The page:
In August 2022, a new official code for food standards was published in the Argentina Official Gazette which, for the first time in the country, defines what are vegan and vegetarian food products, and how can be labelled — in essence, officially recognising the existence of vegan food. Both vegan organisations and the meat and dairy industry have welcomed the new code, as they consider that it will prevent customers from getting confused. 

With Resolution 5/2022, Article 229 is incorporated into the Code, which was drafted as follows: “Products that do not contain ingredients of animal origin and/or their derivatives (including additives and adjuvants) may include the legends ‘Only with ingredients of vegetable origin’, ‘100% vegetable’, ‘Made from plants’, provided that the processors and importers prove such condition to the competent Health Authority within the framework of the authorization of the product. 

The term ‘vegan’ is reserved for products that do not contain ingredients of animal origin and/or their derivatives (including additives and adjuvants) and whose manufacturers and importers certify before the competent national bodies that their processes and management system guarantee compliance described above, which may be verified by an entity with official recognition. These products may include the following legends on their labels: ‘VEGAN PRODUCT’ or ‘VEGAN FOOD’.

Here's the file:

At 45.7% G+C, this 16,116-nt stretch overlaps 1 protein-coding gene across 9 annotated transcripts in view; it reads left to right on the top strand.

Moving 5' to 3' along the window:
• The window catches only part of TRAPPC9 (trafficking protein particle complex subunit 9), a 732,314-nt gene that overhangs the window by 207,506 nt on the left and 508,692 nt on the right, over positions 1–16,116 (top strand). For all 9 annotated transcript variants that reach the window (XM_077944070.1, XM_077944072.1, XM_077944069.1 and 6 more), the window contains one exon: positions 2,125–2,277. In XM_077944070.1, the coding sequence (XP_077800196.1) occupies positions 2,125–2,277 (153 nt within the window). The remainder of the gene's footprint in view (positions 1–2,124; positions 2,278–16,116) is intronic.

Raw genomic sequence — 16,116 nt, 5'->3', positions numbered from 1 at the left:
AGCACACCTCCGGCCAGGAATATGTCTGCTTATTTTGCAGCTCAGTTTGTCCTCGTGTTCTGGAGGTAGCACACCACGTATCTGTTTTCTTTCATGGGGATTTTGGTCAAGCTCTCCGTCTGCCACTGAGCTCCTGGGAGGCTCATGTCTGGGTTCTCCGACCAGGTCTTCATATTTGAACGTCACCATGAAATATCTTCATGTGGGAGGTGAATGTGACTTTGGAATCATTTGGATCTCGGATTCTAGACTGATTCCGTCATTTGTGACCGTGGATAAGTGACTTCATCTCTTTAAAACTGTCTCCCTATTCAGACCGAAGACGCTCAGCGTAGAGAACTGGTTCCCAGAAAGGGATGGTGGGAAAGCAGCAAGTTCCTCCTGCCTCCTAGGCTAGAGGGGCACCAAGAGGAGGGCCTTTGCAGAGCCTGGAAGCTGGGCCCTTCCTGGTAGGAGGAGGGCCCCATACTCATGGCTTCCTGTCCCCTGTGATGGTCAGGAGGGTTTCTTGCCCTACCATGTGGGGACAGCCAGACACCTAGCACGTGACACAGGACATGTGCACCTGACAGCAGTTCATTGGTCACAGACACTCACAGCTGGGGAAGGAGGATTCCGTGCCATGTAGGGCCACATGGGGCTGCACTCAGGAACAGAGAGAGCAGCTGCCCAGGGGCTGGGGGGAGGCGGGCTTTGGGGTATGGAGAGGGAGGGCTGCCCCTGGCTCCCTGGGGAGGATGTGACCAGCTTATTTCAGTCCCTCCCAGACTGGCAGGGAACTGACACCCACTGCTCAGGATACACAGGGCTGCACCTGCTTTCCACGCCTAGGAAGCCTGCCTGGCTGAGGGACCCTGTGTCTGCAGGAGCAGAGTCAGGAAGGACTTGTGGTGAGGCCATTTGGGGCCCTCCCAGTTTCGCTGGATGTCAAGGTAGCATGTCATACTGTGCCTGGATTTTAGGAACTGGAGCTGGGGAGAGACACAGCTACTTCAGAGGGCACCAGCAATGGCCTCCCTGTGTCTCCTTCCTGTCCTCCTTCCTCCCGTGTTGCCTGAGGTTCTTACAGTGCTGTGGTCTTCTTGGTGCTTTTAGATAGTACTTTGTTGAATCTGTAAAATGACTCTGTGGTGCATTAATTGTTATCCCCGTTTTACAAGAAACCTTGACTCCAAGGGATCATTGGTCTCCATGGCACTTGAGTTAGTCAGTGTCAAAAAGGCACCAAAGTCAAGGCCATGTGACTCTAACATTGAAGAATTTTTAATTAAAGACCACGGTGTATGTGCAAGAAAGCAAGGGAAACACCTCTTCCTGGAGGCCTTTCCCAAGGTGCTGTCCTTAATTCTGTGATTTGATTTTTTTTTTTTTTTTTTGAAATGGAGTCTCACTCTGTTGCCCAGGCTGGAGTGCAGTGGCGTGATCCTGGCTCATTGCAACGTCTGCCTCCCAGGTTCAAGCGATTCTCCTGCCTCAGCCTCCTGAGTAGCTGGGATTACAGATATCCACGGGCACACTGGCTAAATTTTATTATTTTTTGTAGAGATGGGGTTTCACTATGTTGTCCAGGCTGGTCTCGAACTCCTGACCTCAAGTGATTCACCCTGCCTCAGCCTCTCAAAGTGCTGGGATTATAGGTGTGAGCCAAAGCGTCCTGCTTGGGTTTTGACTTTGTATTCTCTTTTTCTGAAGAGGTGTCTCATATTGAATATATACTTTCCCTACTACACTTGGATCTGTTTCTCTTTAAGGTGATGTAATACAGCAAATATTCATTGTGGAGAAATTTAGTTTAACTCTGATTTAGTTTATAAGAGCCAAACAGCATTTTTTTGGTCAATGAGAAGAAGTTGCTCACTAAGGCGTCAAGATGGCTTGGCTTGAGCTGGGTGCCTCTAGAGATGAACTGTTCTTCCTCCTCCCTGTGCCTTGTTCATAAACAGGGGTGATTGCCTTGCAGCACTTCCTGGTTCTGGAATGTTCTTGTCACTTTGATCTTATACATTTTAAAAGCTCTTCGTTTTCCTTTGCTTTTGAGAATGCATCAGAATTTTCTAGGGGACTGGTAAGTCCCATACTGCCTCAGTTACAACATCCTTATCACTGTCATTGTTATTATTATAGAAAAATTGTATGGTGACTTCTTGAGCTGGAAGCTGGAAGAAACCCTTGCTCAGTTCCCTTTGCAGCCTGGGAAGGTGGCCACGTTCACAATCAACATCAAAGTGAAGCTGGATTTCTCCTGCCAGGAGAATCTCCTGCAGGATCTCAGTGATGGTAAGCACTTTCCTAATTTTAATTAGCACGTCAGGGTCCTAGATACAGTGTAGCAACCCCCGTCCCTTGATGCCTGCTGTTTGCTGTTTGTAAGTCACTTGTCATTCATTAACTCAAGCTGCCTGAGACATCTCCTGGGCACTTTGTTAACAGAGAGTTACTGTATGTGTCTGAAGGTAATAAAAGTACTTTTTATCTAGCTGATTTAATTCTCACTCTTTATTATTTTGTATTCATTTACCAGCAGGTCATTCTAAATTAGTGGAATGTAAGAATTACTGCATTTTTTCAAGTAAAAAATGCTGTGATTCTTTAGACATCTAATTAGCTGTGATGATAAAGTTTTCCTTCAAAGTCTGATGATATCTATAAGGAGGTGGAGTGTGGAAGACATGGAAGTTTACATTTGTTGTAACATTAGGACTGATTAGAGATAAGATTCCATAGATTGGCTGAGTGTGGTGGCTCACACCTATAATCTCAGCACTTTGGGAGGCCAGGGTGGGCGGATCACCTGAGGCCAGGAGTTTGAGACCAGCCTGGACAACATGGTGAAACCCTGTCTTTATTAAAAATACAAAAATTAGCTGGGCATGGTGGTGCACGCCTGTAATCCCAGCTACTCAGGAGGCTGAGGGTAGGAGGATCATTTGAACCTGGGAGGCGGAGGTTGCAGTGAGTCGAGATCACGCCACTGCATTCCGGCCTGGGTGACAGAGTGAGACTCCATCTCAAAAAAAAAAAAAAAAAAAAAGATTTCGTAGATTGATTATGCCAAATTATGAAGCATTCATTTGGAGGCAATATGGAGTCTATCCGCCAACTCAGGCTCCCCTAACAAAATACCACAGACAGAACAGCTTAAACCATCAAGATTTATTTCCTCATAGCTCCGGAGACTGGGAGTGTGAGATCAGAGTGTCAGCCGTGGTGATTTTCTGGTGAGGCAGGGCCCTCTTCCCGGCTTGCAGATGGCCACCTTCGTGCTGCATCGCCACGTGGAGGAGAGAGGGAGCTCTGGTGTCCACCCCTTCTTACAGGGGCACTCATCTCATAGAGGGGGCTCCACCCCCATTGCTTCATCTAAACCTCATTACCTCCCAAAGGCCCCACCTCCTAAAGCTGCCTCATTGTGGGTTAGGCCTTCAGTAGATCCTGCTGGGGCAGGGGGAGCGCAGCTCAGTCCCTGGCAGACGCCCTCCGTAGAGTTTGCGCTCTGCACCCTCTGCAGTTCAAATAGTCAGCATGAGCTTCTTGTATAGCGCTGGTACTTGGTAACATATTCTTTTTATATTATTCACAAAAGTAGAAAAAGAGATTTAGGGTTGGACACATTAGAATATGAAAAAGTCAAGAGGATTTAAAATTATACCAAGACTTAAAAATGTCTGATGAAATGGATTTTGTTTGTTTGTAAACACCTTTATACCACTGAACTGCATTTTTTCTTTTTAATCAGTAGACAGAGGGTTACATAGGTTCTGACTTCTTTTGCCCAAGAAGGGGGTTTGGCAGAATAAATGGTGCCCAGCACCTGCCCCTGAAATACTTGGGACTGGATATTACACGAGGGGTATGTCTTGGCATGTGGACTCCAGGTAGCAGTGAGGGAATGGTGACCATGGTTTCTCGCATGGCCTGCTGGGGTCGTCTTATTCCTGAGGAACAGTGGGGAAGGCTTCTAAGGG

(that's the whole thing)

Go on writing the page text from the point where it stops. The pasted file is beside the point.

The term ‘vegetarian’ is reserved for products that do not contain ingredients of animal origin and/or their derivatives (including additives and adjuvants), except for the following ingredients and/or their components or derivatives: milk, dairy products, eggs or egg products obtained from live animals, honey or bee products.”

The resolution also says that, in 2020, 12% of the Argentine population is vegan and vegetarian. The Argentine Vegan Union thanked “the responsible authorities of the Ministry of Health and the Ministry of Agriculture for the work done to be able to carry out this regulation that aims to order the hilarious confusion that exists in the labelling of products free of ingredients of animal origin.” This code only affects food, which means that clothes or cosmetic products not tested on animals are not included. We hope that the next step would be the Argentine state or its judiciary recognising veganism as a philosophical belief, and therefore protecting vegans from discrimination and harassment, as happened in Great Britain in 2020.  

Jordi Casamitjana
“Originally from Catalonia, but resident in the UK for several decades, Jordi is a vegan zoologist and author, who has been involved in different aspects of animal protection for many years. In addition to scientific research, he has worked mostly as an undercover investigator, animal welfare consultant, and animal protection campaigner. He has been an ethical vegan since 2002, and in 2020 he secured the legal protection of all ethical vegans in Great Britain from discrimination in a landmark employment tribunal case that was discussed all over the world. He is also the author of the book, ‘Ethical Vegan: a personal and political journey to change the world’.